How to solve this second-order differential equation?

How to find the exact solution for the following differential equation? $$\begin{cases}\dfrac{d^2y}{dx^2}+3x\dfrac{dy}{dx}-6y=0 \\ \\y(0)=1\\y'(1)=0.1\\0<x<1 \end{cases}$$

I don't know how to solve this question. I was trying to find complementary function but it has non constant coefficient. Then I tried to solve it using power series but couldn't solved.

Any help is appreciated.

• Forgetting the conditions, the general solution write $$y=c_1 \left(3 x^2+1\right)+c_2 \,e^{-\frac{3 x^2}{2}} H_{-3}\left(\sqrt{\frac{3}{2}} x\right)$$ where appears the Hermite polynomial. The nightmare starts when introducing the conditions. – Claude Leibovici Jun 10 '18 at 12:10

Using the power series method

$$y = \sum_{n=0}^\infty c_nx^n, \quad xy' = \sum_{n=0}^\infty nc_n x^n$$ $$y'' = \sum_{n=2} n(n-1)c_nx^n = \sum_{n=0}^\infty (n+2)(n+1)c_{n+2}x^n$$

Plugging these into the equation, we find a recurrence relation

$$(n+2)(n+1)c_{n+2} + 3(n-2)c_n = 0$$

Clearly, the odd and even coefficients are separated from each other. The even series is finite, with

$$c_2 = 3c_0, c_{n>2} = 0$$

Therefore, we can write $$y(x) = c_0 (1+3x^2) + c_1 y_2(x)$$

where $y_2(x)$ is the remaining odd power series with $y_2(0) = 0$ and ${y_2}'(0)=1$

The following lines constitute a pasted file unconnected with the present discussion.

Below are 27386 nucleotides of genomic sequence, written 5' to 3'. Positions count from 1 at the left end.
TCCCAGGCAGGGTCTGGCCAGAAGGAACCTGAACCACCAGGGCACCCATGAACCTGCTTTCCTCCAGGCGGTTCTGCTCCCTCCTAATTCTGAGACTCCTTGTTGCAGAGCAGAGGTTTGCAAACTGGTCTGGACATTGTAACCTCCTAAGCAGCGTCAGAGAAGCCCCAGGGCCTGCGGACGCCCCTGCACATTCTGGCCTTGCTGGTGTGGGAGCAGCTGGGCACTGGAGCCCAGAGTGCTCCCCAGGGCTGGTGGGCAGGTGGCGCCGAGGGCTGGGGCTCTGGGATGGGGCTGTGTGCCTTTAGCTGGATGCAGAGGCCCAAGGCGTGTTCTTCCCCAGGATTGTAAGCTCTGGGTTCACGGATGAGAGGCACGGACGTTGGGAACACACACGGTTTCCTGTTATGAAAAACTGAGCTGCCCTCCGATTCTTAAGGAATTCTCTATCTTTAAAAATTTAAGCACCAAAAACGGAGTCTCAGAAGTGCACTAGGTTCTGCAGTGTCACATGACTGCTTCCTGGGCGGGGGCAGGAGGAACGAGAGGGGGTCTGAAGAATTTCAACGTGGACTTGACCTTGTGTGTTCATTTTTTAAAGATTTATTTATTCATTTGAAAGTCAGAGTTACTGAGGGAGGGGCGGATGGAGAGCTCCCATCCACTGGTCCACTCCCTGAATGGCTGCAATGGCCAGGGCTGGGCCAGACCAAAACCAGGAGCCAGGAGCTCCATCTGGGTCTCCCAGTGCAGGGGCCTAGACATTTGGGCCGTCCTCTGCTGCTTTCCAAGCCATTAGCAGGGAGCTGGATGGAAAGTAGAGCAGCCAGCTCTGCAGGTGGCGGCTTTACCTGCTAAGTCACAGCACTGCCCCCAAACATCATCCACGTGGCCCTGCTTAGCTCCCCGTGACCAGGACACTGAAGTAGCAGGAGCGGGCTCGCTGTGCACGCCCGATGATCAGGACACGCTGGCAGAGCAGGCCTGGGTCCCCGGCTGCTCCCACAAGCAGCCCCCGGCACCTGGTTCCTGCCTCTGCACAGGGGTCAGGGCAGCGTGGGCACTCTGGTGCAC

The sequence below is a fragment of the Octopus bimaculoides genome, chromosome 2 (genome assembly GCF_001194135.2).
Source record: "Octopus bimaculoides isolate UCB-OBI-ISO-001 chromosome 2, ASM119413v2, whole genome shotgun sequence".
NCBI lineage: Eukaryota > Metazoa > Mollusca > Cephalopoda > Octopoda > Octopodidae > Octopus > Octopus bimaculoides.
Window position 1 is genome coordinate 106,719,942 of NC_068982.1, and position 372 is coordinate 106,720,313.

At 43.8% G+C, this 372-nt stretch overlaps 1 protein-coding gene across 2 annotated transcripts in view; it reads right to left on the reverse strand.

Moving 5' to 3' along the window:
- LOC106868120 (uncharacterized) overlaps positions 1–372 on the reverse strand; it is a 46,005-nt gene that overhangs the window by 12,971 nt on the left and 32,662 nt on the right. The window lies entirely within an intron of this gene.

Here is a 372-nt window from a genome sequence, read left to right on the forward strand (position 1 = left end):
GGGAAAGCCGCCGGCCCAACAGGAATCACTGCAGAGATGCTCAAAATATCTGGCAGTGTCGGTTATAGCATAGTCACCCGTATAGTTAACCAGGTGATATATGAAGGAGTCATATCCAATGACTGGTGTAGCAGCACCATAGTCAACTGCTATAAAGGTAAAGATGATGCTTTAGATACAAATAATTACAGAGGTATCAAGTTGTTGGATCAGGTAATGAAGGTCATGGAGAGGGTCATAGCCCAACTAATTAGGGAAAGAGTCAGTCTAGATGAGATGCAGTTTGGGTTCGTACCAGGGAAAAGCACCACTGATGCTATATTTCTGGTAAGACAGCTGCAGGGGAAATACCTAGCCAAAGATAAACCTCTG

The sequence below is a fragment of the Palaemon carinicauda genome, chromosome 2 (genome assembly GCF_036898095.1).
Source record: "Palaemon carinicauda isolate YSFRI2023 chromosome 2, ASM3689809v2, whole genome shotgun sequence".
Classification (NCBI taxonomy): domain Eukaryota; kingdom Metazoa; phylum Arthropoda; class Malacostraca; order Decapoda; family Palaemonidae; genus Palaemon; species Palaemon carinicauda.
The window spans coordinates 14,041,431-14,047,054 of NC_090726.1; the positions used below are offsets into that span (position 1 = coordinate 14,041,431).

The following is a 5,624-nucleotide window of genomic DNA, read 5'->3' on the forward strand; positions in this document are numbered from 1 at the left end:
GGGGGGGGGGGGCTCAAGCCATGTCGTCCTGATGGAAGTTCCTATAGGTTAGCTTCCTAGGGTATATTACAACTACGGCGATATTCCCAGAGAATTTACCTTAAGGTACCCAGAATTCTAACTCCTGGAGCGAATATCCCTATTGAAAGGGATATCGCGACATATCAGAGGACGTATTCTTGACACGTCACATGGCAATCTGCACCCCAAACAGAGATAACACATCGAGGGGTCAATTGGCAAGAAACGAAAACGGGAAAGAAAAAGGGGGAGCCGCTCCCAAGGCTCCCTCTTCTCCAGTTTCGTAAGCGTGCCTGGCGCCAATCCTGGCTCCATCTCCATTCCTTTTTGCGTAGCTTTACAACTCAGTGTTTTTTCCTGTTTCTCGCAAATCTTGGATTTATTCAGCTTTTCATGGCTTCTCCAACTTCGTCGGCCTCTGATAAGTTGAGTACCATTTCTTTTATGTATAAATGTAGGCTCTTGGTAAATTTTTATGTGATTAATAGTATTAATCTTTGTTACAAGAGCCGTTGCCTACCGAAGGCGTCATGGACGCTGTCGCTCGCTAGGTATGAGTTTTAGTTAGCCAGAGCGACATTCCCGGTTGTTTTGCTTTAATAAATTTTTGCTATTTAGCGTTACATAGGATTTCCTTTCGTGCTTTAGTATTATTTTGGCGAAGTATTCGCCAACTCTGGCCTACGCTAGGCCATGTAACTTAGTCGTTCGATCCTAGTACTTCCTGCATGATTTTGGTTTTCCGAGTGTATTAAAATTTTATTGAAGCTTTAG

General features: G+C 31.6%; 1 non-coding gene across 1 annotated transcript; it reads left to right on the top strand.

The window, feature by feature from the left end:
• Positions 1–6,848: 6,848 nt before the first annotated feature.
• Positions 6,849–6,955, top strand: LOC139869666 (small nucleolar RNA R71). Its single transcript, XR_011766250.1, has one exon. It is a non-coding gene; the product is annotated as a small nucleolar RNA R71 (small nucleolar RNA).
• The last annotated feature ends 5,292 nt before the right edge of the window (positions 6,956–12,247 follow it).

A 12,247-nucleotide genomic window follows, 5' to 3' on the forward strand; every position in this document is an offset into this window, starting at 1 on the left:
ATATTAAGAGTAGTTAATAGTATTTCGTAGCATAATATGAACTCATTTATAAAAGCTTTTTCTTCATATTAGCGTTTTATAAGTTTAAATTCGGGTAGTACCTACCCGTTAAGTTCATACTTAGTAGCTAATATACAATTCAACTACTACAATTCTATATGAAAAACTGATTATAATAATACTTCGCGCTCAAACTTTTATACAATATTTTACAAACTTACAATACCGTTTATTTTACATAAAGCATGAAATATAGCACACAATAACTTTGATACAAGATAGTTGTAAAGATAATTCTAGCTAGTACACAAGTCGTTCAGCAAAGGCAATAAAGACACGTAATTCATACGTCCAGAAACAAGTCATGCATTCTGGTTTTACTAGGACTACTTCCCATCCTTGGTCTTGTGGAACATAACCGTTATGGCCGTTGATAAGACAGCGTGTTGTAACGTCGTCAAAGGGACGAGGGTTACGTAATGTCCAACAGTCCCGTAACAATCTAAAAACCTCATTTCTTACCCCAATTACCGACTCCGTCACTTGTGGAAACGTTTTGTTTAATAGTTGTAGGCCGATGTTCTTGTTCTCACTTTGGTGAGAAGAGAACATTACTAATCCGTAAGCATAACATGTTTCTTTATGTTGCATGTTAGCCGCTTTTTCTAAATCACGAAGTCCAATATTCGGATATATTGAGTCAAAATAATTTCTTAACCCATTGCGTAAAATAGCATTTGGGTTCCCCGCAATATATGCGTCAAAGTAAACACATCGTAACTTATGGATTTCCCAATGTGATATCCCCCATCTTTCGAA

We can derive a closed form expression for the coefficients, but a better method would be to use reduction of order. Substitute $y_2(x) = (1+3x^2)u(x)$ to get a new equation

$$u'' + \left(3x + \frac{12x}{1+3x^2} \right)u' = 0$$

where

$$u(0) = 0, \quad u'(0) = 1$$

Integrating and applying the above conditions, we find

$$u'(x) = \frac{e^{-3x^2/2}}{(1+3x^2)^2}, \quad u(x) = \int_0^x \frac{e^{-3t^2/2}}{(1+3t^2)^2} dt$$

The last step is to determine the free constants. We apply the given B.C.s

\begin{align} y(0) &= c_0 = 1 \\ y'(1) &= 6 + c_1 {y_2}'(1) = 0.1 \end{align}

where numerical integration must be performed to find

$${y_2}'(1) = 4u'(1) + 6u(1) = \frac{e^{-3/2}}{4} + 6\int_0^1\frac{e^{-3t^2/2}}{(1+3t^2)^2} dt \approx 2.213185$$

$$\implies c_1 = -\frac{5.9}{{y_2}'(1)} \approx -2.665481$$

• "$y_2'(0)=1$ " How this came ? I am not getting this – Prashant More Jun 10 '18 at 9:12
• The second solution came from factoring the leading constant out of the odd series $$y_2 = x + \frac{c_3}{c_1} x^3 + \frac{c_5}{c_1}x^5 + \dots$$ Differentiate the above. – Dylan Jun 10 '18 at 9:20

One solution of the D.E. (not satisfying your boundary condition) is $y = 1 + 3 x^2$. Another can then be found using reduction of order.

• +1 Robert $K(3x^2+1)$ is a solution – Isham Jun 8 '18 at 19:12
• Yes, but you want two linearly independent solutions, then use the boundary condition to find the coefficients. – Robert Israel Jun 8 '18 at 19:18
• How to find that ? – Prashant More Jun 8 '18 at 19:51
• How to find the $1+3x^2$? Look at what would be needed for a polynomial solution. – Robert Israel Jun 8 '18 at 22:55
• so i tried solving it on my own using reduction of order I took $y_1=1+3x^2$ and $y_2=y_1u$ and $u$ is function of $x$ and I got $$u=c_1\int\frac{e^\frac{-3x^2}{2}}{(1+3x^2)^2}+c_2$$ but I don't know how to solve this type of integral, Is I am going in right way? If you can solve further plz post it . – Prashant More Jun 9 '18 at 7:22